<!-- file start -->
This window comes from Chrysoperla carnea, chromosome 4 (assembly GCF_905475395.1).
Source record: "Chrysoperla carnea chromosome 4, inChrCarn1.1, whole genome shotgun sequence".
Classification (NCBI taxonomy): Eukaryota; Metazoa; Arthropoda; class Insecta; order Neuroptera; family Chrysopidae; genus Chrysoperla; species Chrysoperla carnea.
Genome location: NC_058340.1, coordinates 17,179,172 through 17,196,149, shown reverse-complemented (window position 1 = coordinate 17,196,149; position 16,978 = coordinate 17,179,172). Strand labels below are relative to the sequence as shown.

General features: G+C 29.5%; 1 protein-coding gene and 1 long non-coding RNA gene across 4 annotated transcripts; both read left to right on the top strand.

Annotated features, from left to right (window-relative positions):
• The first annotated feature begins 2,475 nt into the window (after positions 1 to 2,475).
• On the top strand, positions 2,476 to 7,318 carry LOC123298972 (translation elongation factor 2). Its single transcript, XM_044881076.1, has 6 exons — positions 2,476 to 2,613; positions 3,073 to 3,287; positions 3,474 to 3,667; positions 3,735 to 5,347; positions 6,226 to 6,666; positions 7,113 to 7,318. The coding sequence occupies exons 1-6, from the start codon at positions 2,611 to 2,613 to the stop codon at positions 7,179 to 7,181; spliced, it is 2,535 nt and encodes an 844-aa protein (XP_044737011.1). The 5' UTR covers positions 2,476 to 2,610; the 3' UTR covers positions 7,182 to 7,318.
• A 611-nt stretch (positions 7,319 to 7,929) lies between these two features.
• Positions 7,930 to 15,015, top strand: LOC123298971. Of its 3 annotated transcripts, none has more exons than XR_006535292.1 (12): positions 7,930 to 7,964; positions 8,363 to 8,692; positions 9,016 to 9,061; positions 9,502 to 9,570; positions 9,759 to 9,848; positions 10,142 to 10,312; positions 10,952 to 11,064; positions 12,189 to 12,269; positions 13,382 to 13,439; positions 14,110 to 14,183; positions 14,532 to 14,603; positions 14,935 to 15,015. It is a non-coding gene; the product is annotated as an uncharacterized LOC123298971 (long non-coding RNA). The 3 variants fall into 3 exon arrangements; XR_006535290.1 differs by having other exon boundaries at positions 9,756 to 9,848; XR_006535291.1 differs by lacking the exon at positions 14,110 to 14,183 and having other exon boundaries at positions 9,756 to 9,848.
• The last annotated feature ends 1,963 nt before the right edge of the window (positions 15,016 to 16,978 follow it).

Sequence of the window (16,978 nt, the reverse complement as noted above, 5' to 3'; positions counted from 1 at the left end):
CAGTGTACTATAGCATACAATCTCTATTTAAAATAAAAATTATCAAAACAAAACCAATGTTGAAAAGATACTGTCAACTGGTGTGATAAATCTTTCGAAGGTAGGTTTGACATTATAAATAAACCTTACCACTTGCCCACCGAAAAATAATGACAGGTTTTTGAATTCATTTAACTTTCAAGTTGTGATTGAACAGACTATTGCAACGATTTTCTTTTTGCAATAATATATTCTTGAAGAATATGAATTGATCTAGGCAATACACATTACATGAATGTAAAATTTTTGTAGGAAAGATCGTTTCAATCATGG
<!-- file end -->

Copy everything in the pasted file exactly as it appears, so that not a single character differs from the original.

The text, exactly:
This window comes from Chrysoperla carnea, chromosome 4 (assembly GCF_905475395.1).
Source record: "Chrysoperla carnea chromosome 4, inChrCarn1.1, whole genome shotgun sequence".
Classification (NCBI taxonomy): Eukaryota; Metazoa; Arthropoda; class Insecta; order Neuroptera; family Chrysopidae; genus Chrysoperla; species Chrysoperla carnea.
Genome location: NC_058340.1, coordinates 17,179,172 through 17,196,149, shown reverse-complemented (window position 1 = coordinate 17,196,149; position 16,978 = coordinate 17,179,172). Strand labels below are relative to the sequence as shown.

General features: G+C 29.5%; 1 protein-coding gene and 1 long non-coding RNA gene across 4 annotated transcripts; both read left to right on the top strand.

Annotated features, from left to right (window-relative positions):
• The first annotated feature begins 2,475 nt into the window (after positions 1 to 2,475).
• On the top strand, positions 2,476 to 7,318 carry LOC123298972 (translation elongation factor 2). Its single transcript, XM_044881076.1, has 6 exons — positions 2,476 to 2,613; positions 3,073 to 3,287; positions 3,474 to 3,667; positions 3,735 to 5,347; positions 6,226 to 6,666; positions 7,113 to 7,318. The coding sequence occupies exons 1-6, from the start codon at positions 2,611 to 2,613 to the stop codon at positions 7,179 to 7,181; spliced, it is 2,535 nt and encodes an 844-aa protein (XP_044737011.1). The 5' UTR covers positions 2,476 to 2,610; the 3' UTR covers positions 7,182 to 7,318.
• A 611-nt stretch (positions 7,319 to 7,929) lies between these two features.
• Positions 7,930 to 15,015, top strand: LOC123298971. Of its 3 annotated transcripts, none has more exons than XR_006535292.1 (12): positions 7,930 to 7,964; positions 8,363 to 8,692; positions 9,016 to 9,061; positions 9,502 to 9,570; positions 9,759 to 9,848; positions 10,142 to 10,312; positions 10,952 to 11,064; positions 12,189 to 12,269; positions 13,382 to 13,439; positions 14,110 to 14,183; positions 14,532 to 14,603; positions 14,935 to 15,015. It is a non-coding gene; the product is annotated as an uncharacterized LOC123298971 (long non-coding RNA). The 3 variants fall into 3 exon arrangements; XR_006535290.1 differs by having other exon boundaries at positions 9,756 to 9,848; XR_006535291.1 differs by lacking the exon at positions 14,110 to 14,183 and having other exon boundaries at positions 9,756 to 9,848.
• The last annotated feature ends 1,963 nt before the right edge of the window (positions 15,016 to 16,978 follow it).

Sequence of the window (16,978 nt, the reverse complement as noted above, 5' to 3'; positions counted from 1 at the left end):
CAGTGTACTATAGCATACAATCTCTATTTAAAATAAAAATTATCAAAACAAAACCAATGTTGAAAAGATACTGTCAACTGGTGTGATAAATCTTTCGAAGGTAGGTTTGACATTATAAATAAACCTTACCACTTGCCCACCGAAAAATAATGACAGGTTTTTGAATTCATTTAACTTTCAAGTTGTGATTGAACAGACTATTGCAACGATTTTCTTTTTGCAATAATATATTCTTGAAGAATATGAATTGATCTAGGCAATACACATTACATGAATGTAAAATTTTTGTAGGAAAGATCGTTTCAATCATGG